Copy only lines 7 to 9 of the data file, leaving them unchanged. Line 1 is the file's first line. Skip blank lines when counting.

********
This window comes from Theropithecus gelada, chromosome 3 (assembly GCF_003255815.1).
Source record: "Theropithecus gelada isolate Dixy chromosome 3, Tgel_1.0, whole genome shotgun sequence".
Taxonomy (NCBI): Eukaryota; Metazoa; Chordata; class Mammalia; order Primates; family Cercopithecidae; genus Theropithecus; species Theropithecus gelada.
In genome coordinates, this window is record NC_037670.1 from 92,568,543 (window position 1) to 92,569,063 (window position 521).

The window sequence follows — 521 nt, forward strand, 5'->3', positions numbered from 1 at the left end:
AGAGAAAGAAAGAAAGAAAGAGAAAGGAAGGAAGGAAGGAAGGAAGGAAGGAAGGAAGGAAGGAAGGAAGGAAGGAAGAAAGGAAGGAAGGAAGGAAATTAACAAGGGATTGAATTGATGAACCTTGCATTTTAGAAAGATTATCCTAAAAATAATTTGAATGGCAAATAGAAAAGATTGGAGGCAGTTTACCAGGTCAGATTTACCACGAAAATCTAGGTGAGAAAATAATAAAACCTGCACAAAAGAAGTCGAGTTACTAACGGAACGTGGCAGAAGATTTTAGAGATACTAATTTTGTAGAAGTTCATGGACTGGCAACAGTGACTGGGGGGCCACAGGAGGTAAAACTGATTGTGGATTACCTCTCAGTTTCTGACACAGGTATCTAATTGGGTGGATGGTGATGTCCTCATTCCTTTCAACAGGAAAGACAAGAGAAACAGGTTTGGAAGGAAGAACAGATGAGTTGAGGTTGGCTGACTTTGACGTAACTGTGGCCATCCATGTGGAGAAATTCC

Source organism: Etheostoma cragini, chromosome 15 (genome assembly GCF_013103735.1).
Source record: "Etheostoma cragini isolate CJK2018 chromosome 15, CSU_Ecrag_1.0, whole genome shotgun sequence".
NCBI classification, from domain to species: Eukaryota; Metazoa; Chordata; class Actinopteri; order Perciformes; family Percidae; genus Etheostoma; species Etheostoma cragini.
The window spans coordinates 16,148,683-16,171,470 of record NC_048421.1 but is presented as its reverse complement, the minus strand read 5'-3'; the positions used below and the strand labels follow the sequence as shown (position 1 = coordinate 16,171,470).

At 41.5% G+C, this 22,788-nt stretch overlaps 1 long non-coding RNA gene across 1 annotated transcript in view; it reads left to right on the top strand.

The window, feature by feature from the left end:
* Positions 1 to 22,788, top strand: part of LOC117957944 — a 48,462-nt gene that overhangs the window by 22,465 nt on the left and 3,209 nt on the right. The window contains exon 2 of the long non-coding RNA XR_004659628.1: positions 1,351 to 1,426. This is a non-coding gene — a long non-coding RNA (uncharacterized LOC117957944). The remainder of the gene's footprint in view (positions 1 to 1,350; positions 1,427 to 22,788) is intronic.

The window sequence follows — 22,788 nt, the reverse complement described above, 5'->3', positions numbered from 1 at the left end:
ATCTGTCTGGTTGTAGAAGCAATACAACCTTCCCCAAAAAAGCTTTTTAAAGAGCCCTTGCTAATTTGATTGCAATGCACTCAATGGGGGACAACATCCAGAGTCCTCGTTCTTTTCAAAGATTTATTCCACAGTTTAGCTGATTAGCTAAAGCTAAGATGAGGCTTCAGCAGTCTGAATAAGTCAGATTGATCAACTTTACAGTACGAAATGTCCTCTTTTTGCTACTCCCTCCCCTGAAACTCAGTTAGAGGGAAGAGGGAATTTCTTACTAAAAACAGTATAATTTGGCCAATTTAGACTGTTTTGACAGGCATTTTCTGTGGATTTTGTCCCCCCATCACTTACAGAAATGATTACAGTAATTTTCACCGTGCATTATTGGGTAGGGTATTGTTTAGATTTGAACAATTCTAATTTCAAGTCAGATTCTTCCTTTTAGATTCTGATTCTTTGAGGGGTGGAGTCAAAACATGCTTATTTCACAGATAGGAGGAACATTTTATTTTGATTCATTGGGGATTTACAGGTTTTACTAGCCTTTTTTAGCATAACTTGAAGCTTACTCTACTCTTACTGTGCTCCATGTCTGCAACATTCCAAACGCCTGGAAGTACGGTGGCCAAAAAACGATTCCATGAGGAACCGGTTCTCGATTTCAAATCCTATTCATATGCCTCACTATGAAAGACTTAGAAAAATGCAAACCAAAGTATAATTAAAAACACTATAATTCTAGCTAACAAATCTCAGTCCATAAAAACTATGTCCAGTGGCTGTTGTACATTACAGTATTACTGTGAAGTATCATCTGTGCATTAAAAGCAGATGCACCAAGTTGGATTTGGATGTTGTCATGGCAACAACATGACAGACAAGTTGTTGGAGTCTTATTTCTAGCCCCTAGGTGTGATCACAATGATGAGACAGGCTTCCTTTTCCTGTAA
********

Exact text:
Source organism: Etheostoma cragini, chromosome 15 (genome assembly GCF_013103735.1).
Source record: "Etheostoma cragini isolate CJK2018 chromosome 15, CSU_Ecrag_1.0, whole genome shotgun sequence".
NCBI classification, from domain to species: Eukaryota; Metazoa; Chordata; class Actinopteri; order Perciformes; family Percidae; genus Etheostoma; species Etheostoma cragini.